Egyptologists’ Notebooks was published in the UK by Thames and Hudson on 1 October 2020 and is available via Amazon.co.uk and Blackwells or, if you prefer to buy your books via a local bookshop, via Bookshop.org or Hive.co.uk. In the US Notebooks is published by Getty Publications and is available from Amazon.com or from your local bookshop via Bookshop.
I’m delighted to say that a further English-language edition has also been published in Egypt, with French, Spanish and Italian editions also now available (click the links for further details). A Chinese edition is also on the way – I’ll post details when I have them.
To coincide with the launch of the book, Thames and Hudson published a couple of short articles online including ‘The Making of the Book: Egyptologists’ Notebooks‘ and ‘The unsung women of Egyptology‘.
Dr Stephanie Boonstra (L) of the Egypt Exploration Society and picture researcher Sally Nicholls with Howard Carter’s painting of a scene from the Temple of Hatsheput at Deir el-Bahri which features in the book.
I gave a series of online lectures on the various themes covered in the book during autumn 2020 which you can now watch via YouTube and here:
I also got to chat about the book for various radio shows and podcasts – a few of the highlights are as follows:
I got to speak to James Cuno, President and CEO, the J. Paul Getty Trust, for the Getty’s Art and Ideas podcast – see here. I had the latest in a long series of very enjoyable conversations with Dan Snow with the HistoryHit podcast which is available here. I spoke to Philip Adams about the history of Egyptology for his Late Night Live show on ABC National Radio in Australia (here), and to Izzy Lawrence for The British Museum Membercast (here), and Dr Paul Harrison for his Profane Egyptologists podcast (here).
The writing and research for the book one kept me busy for most of 2019 and the beginning of 2020. Getting to see at first hand some of the unpublished sketches, notes, letters and other documents relating to the Egyptologists featured in the book was a great thrill and privilege and I’m really excited to be able to share some of it with you if also frustrated that I couldn’t include more as there’s so much great stuff. There wasn’t scope in the book to go into all the various themes in great detail, but I have subsequently given a bit more attention to one or two of the things that seemed to me to be of particular interest or importance in a couple of blog posts, specifically ‘Decolonising, Egyptology & the dirty little secret‘ and ‘The Lost ‘Baths of Cleopatra’’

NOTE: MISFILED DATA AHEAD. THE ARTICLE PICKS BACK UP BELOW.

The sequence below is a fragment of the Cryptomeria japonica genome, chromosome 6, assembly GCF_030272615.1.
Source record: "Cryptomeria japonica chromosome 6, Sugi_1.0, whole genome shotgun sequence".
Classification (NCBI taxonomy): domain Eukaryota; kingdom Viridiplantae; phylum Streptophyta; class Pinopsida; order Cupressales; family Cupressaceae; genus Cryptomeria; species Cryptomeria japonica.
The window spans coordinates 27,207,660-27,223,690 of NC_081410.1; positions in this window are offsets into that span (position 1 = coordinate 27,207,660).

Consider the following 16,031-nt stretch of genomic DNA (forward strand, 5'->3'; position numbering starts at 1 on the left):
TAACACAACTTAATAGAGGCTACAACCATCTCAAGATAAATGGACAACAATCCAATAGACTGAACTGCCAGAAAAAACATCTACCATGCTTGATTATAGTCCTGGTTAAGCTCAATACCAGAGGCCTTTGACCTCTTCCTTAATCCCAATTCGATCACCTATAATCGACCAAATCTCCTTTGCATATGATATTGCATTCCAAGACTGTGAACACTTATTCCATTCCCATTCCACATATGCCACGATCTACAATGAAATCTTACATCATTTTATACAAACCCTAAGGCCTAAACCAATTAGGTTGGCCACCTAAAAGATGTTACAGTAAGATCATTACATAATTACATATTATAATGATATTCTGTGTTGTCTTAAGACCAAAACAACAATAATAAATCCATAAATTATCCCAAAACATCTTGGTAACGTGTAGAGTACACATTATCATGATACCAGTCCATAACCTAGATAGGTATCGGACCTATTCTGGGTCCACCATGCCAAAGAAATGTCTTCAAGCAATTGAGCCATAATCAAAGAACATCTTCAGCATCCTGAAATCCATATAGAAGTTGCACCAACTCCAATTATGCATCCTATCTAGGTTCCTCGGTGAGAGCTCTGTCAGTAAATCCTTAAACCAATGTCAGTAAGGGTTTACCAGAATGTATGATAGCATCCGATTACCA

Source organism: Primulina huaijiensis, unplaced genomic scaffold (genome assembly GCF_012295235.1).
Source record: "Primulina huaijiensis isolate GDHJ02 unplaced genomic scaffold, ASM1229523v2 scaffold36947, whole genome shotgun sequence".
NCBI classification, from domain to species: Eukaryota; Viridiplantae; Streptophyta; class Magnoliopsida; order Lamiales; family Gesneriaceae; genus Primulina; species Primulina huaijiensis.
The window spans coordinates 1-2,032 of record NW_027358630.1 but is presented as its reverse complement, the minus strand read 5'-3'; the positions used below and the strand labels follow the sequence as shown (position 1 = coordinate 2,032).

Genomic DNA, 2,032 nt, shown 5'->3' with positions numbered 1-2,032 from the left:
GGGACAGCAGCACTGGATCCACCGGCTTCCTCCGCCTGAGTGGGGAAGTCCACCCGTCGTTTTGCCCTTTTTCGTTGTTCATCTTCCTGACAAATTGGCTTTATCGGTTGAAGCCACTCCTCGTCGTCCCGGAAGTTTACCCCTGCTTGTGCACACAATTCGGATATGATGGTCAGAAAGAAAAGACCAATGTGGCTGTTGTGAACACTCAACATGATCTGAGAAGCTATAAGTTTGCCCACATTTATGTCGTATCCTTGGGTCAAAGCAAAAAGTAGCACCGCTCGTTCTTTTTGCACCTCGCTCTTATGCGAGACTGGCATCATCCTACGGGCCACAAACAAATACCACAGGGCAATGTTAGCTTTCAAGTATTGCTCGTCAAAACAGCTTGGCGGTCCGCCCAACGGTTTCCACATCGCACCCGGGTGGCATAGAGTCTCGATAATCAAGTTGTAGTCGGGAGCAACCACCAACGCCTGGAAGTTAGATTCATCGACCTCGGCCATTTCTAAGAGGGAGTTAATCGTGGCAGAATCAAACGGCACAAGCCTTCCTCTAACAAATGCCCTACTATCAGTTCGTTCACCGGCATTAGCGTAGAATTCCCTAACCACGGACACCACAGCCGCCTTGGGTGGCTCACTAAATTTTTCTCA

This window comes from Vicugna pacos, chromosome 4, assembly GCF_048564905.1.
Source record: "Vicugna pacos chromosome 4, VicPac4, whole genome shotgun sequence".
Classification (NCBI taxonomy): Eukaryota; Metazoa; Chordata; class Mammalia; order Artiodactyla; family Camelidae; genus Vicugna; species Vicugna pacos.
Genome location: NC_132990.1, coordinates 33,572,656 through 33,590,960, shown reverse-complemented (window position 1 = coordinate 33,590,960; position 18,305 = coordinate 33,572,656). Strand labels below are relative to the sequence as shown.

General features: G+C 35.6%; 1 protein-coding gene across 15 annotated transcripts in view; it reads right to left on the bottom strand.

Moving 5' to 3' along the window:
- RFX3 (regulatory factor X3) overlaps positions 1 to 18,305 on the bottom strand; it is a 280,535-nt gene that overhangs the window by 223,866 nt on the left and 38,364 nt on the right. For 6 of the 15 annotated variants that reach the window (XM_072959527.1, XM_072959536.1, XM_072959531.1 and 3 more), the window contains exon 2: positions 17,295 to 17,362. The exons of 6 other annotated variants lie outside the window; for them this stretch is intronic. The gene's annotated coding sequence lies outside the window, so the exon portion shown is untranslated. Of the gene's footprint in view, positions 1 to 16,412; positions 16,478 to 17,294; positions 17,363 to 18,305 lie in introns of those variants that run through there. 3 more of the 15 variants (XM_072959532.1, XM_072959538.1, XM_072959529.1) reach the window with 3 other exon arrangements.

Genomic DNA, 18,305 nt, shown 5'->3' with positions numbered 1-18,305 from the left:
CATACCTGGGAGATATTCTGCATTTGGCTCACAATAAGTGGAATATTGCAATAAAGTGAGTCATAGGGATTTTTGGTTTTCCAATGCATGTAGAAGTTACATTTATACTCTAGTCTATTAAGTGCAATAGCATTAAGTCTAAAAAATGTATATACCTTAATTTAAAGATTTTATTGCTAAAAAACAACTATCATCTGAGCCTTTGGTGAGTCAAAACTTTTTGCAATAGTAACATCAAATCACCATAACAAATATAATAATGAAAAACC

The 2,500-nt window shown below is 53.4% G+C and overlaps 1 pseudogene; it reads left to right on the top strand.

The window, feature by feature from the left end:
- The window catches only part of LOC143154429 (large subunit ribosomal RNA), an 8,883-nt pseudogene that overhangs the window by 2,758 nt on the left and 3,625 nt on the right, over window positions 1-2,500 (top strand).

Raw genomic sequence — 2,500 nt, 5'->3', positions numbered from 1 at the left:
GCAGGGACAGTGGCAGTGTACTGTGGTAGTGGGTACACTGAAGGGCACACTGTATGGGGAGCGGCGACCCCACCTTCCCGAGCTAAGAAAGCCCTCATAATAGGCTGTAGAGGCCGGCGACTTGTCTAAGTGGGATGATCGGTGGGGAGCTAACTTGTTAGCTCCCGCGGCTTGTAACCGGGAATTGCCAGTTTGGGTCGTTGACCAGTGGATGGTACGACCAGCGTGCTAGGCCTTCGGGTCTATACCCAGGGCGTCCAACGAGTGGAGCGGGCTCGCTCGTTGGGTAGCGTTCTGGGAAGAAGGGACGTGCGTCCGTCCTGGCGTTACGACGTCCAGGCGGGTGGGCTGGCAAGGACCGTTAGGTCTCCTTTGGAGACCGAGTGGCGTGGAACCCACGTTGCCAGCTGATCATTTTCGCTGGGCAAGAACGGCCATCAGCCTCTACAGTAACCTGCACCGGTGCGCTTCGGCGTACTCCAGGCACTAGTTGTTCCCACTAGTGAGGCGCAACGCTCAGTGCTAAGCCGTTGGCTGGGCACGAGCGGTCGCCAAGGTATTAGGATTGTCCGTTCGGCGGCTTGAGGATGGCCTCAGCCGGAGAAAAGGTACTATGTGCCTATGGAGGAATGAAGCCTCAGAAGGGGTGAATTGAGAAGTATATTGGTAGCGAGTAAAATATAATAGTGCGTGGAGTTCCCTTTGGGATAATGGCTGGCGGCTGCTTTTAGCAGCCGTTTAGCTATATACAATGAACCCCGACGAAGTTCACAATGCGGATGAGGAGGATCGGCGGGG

Otherwise, for a little more on the book itself, here’s what the publisher, Thames & Hudson, says:
For centuries the beguiling ancient ruins of Egypt have provided an endless source of fascination for explorers, antiquarians, treasure hunters and archaeologists. All, from the very earliest travellers, were entranced by the beauty and majesty of the landscape: the remains of tombs cut into the natural rock of hillsides and the temples and cities gently consumed by drift sand. These early adventurers were gripped by the urge to capture what they had seen in writings, sketches, paintings and photographs.
While it was always the scholars – the Egyptologists – who were in charge, they depended on architects, artists, engineers and photographers. Yet when we think of Petrie, we think of Sir William Matthew Flinders, not of his wife Hilda. Only through reading their diaries and letters has it come to be realized how important she and other partners were. Similarly the role played by Egyptian workers, digging on archaeological projects and maintaining relations with the local landowners, is only just coming to be appreciated.
Egyptologists’ Notebooks brings together the work – reproduced in its original form – of the many people who contributed to our understanding of ancient Egypt, offering a glimpse into a very different history of Egyptology. They evoke a rich sense of time and place, transporting us back to a great age of discovery.
Table of Contents
Introduction: These Rough Notes • An Untouched Antique Land: Athanasius Kircher; George Sandys; Frederik Ludwig Norden; Richard Pococke • Artists, Expeditions and Nationalist Competition: Dominique Vivant Denon; Pascal Xavier Coste; Frédéric Cailliaud; William John Bankes; James Burton; Edward William Lane; Robert Hay; Jean-François Champollion; Nestor l’Hôte; John Gardner Wilkinson; Hector Horeau; Karl Richard Lepsius • Archaeology Begins: Giovanni Battista Belzoni; Jean-Jaques Rifaud; Joseph Hekekyan; Luigi Vassalli; Tombs, Mummies and Treasure; Amelia Edwards; W. M. F. Petrie; Marianne Brocklehurst; Victor Loret; Percy Newberry; Howard Carter; Norman & Nina de Garis Davies • Temples, Towns and Cities: George Andrew Reisner; Ernesto Schiaparelli; Hassan Effendi Hosni; John Pendlebury; Walter Bryan Emery